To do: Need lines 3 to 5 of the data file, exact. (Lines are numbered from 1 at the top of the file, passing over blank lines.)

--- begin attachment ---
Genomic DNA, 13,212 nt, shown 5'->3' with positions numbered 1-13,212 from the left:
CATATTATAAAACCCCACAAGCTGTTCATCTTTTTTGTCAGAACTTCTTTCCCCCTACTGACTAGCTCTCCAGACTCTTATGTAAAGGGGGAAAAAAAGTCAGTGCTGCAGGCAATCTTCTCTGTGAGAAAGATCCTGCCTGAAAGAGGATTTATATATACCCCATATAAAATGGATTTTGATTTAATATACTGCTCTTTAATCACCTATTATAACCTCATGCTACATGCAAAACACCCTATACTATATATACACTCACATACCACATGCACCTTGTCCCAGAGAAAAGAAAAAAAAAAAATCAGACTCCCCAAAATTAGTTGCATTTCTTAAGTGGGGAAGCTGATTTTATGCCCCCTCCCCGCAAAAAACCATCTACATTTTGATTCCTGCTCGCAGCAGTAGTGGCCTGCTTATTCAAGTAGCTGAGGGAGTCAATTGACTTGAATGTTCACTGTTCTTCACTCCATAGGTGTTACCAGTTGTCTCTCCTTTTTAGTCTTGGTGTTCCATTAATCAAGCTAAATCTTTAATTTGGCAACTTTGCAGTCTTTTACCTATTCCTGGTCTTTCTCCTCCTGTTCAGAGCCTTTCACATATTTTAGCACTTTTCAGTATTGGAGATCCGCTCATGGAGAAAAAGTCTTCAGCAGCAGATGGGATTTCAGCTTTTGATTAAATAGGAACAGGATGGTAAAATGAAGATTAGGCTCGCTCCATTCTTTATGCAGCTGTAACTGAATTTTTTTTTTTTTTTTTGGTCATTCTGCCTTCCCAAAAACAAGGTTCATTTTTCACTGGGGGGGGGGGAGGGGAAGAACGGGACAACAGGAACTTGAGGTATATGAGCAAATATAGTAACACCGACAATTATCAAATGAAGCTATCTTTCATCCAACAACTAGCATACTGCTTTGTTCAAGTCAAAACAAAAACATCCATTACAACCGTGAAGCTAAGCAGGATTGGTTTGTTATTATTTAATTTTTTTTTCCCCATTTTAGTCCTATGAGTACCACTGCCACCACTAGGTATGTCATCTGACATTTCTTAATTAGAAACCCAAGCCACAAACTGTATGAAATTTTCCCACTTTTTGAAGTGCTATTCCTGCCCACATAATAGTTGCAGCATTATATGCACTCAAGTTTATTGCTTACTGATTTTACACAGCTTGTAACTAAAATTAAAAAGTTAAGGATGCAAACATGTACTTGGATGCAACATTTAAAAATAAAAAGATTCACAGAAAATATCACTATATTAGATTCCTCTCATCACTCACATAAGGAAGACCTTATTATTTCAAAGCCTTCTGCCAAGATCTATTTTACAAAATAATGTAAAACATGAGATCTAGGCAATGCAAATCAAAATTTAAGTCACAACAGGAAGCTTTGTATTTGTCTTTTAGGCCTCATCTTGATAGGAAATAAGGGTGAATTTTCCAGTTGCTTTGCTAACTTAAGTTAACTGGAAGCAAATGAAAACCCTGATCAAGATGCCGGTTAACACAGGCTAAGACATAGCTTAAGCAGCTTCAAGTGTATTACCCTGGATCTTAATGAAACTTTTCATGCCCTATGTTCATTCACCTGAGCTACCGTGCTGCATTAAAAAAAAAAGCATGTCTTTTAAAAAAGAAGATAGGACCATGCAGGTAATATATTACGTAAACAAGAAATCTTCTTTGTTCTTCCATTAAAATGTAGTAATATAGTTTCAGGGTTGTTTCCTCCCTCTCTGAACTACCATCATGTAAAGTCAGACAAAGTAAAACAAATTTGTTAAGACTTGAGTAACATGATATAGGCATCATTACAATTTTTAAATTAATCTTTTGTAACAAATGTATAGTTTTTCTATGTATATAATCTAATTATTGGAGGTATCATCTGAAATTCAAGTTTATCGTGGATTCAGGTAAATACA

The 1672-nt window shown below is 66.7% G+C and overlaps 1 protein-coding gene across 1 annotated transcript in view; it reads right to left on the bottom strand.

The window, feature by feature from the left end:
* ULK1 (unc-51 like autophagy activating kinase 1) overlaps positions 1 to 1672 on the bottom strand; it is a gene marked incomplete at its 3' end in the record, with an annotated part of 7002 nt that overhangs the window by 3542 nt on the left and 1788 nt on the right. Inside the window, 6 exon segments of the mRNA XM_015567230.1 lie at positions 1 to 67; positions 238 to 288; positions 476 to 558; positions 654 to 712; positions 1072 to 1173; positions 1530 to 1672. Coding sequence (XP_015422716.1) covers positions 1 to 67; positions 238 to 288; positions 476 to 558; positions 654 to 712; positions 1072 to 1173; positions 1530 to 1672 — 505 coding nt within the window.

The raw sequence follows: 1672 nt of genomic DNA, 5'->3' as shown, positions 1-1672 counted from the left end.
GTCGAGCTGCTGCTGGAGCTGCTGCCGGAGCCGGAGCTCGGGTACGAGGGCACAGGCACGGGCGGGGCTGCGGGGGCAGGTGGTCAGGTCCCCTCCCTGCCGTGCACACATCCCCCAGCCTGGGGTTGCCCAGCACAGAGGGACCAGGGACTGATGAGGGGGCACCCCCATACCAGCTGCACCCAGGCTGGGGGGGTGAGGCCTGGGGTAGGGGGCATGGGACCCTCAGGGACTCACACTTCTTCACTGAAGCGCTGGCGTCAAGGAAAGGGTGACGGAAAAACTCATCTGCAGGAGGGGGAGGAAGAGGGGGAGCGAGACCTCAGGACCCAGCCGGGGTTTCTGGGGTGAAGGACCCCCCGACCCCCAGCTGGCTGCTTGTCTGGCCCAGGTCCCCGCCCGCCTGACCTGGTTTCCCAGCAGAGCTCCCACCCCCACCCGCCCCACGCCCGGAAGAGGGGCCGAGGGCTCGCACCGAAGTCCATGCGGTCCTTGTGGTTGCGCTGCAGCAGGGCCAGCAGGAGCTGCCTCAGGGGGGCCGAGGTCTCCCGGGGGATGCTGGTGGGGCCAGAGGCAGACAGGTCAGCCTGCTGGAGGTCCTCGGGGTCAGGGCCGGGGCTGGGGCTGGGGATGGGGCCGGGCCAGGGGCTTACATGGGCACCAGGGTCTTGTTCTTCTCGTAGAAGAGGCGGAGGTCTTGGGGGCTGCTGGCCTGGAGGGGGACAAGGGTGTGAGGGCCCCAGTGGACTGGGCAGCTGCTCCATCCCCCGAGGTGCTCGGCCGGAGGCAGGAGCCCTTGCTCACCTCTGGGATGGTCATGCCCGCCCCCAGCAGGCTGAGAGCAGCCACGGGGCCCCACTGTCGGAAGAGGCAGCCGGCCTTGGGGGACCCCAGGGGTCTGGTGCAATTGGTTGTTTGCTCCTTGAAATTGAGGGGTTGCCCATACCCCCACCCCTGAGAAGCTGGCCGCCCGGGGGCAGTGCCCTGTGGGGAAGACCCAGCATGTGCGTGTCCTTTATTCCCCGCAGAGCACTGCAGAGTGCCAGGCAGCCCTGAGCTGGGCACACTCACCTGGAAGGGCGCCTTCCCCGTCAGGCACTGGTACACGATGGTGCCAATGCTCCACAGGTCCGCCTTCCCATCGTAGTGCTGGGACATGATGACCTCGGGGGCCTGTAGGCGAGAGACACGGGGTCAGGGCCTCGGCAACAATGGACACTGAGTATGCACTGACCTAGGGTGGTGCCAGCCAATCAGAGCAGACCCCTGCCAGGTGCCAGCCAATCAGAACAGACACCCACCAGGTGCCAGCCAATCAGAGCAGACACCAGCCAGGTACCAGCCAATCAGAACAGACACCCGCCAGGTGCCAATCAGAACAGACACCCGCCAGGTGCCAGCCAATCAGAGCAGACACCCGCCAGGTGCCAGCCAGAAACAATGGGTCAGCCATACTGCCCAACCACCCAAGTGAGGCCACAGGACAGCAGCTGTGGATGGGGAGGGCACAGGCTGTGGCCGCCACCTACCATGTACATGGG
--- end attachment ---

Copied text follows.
The 1672-nt window shown below is 66.7% G+C and overlaps 1 protein-coding gene across 1 annotated transcript in view; it reads right to left on the bottom strand.

The window, feature by feature from the left end:
* ULK1 (unc-51 like autophagy activating kinase 1) overlaps positions 1 to 1672 on the bottom strand; it is a gene marked incomplete at its 3' end in the record, with an annotated part of 7002 nt that overhangs the window by 3542 nt on the left and 1788 nt on the right. Inside the window, 6 exon segments of the mRNA XM_015567230.1 lie at positions 1 to 67; positions 238 to 288; positions 476 to 558; positions 654 to 712; positions 1072 to 1173; positions 1530 to 1672. Coding sequence (XP_015422716.1) covers positions 1 to 67; positions 238 to 288; positions 476 to 558; positions 654 to 712; positions 1072 to 1173; positions 1530 to 1672 — 505 coding nt within the window.